This text comes from our book, Lands of Hope and Promise: A History of North America.
On August 27, 1565, sailors and passengers of a fleet sailing off the eastern coast of Florida saw “a miracle from heaven.” “About nine o’clock in the evening,” wrote one eyewitness, Fray Francisco López de Mendoza Grajales, “a comet appeared, which showed itself directly above us, a little eastward, giving so much light that it might have been taken for the sun.” The comet traveled westward toward the coast of Florida, where the fleet was bound. The next day, August 28, the feast of St. Augustine of Hippo, the sailors sighted land. Sailing further north, the captain, Pedro Menéndez de Avilés, found a small bay and named it San Agustín in honor of the saint on whose feast he first saw the coast.
When he had learned that French Protestants called Huguenots had settled on the eastern coast of Florida, King Felipe II (Carlos I’s son) sent Menéndez de Avilés to establish a settlement in Florida and to drive out the Huguenots. Menéndez founded a settlement on the small bay he had discovered, naming it also San Agustín (now Saint Augustine). As for driving out the Huguenots—if it had not been for another “miracle,” the Spaniards and not the French might have been the ones driven from La Florida.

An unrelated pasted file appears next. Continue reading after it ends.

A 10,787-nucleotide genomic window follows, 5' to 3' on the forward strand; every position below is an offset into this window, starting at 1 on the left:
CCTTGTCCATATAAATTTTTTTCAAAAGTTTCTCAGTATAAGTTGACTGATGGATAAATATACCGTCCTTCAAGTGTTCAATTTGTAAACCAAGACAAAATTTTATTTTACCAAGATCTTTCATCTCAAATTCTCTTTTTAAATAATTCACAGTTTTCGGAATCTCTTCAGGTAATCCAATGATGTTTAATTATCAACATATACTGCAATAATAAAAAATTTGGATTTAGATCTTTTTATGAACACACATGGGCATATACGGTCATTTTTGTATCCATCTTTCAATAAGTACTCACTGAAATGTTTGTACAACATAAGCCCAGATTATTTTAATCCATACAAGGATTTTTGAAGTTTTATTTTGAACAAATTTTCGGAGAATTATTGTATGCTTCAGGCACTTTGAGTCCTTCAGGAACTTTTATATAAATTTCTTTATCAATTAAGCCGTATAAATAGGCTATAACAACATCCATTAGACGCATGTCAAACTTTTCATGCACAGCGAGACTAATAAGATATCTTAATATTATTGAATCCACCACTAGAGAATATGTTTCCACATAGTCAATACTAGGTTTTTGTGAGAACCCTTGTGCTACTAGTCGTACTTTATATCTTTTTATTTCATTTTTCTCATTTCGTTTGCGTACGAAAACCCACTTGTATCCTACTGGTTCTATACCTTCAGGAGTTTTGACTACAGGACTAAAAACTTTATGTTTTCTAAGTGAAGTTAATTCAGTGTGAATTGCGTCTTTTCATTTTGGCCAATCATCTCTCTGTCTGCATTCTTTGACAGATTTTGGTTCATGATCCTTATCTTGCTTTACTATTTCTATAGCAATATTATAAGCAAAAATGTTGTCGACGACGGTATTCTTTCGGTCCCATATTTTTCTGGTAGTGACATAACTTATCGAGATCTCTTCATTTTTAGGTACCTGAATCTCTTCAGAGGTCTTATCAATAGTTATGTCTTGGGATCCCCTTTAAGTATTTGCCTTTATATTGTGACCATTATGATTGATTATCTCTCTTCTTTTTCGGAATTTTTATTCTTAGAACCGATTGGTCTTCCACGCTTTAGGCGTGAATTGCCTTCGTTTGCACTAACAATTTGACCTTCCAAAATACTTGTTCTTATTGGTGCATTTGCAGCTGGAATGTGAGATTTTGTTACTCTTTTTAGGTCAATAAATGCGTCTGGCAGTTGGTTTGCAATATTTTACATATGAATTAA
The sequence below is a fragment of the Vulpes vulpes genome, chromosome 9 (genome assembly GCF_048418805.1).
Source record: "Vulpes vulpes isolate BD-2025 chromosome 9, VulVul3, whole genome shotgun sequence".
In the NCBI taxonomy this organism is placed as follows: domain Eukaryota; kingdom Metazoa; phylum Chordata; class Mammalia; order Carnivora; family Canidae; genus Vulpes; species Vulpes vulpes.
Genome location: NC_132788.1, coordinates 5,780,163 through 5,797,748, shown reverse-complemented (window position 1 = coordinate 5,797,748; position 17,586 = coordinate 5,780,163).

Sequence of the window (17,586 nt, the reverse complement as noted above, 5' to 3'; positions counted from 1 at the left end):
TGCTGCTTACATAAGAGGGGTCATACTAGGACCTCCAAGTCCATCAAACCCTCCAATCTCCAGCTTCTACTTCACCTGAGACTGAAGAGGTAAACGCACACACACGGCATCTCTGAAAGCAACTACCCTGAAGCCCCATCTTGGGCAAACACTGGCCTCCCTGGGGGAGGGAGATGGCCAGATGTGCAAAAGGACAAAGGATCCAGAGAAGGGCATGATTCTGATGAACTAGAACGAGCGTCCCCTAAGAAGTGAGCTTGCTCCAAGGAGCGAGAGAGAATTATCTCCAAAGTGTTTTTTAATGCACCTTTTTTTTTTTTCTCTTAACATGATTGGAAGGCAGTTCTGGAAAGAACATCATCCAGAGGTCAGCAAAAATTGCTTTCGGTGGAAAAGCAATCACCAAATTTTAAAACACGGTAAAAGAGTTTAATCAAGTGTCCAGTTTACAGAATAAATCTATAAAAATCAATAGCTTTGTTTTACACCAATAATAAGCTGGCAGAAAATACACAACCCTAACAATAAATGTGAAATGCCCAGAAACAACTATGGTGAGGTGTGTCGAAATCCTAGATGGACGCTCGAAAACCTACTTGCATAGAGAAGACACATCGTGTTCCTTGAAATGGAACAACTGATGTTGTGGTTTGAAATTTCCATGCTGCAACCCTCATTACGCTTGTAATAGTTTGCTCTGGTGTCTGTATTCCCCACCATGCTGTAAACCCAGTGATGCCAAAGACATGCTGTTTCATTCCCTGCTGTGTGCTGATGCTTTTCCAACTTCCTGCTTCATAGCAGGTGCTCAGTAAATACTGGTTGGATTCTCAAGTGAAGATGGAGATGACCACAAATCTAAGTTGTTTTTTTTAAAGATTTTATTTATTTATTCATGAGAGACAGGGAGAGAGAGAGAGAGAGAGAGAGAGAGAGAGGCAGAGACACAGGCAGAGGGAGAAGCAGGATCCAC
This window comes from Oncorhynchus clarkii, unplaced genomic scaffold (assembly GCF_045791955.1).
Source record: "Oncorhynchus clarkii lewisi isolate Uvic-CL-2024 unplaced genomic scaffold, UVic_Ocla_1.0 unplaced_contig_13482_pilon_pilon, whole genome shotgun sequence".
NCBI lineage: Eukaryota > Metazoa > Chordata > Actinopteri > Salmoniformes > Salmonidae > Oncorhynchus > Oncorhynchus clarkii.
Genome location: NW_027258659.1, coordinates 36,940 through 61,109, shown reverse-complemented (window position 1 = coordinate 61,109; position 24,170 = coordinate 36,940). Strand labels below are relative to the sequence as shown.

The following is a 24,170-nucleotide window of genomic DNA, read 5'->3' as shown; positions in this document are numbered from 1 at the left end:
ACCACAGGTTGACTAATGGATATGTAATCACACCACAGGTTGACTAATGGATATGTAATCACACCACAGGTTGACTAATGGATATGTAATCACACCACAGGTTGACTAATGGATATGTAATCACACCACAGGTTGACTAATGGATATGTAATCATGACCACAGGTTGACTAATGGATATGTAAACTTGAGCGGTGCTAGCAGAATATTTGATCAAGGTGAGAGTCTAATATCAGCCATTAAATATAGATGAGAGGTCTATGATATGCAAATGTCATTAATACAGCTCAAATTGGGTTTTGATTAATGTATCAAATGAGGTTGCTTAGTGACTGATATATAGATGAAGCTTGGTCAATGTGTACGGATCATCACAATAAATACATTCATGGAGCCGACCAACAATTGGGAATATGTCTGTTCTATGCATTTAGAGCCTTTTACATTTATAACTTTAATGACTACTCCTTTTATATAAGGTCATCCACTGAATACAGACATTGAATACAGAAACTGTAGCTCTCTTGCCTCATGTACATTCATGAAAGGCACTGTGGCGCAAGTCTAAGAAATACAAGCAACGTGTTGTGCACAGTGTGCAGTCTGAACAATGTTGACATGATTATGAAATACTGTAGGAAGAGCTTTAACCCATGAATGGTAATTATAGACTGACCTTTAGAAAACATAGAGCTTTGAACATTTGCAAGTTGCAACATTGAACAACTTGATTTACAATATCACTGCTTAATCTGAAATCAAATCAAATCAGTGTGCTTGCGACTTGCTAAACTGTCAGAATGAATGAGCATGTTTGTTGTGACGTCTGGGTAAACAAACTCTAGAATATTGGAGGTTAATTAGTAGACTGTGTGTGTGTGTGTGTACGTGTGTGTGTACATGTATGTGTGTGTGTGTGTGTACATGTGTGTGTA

It did not take long for the French at Fort Caroline, north of San Agustín, to learn of the Spanish settlement. Hoping to destroy San Agustín before the Spanish perfected its fortifications, Jean Ribault, a French naval officer, directed his fleet south on September 10, 1565. The French fleet would have made short work of the Spanish settlement, which was less than a fortnight old, had not a hurricane suddenly struck the Florida coast and driven Ribault’s fleet onto the beaches south of San Agustín.
Meanwhile, learning of Ribault’s foray that drew most of the men of arms from the French settlement, Menéndez surprised Fort Caroline and overwhelmed it. Then, Menéndez went after Ribault and, discovering the French force at a place called Slaughter Inlet, captured both captain and men. Unable to keep prisoners at so fledgling a settlement as San Agustín, Menéndez executed them all, sparing only the Catholics among them and some 50 women and children.
Music in the Year of the Founding
In 1565, the year of Florida's founding, the composer Diego Ortiz was serving as maestro di capella for the Chapel Royal in Naples under the viceroy of Naples, himself the representative of Felipe II's power in southern Italy. The same year, Ortiz published his Ad Vesperas in omnibus festivitatibus Beatae Mariae ("For Vespers in all the feasts of Blessed Mary"). Here is a performance of the Vespers performed by Canto Lontano, under the direction of Marco Mencoboni.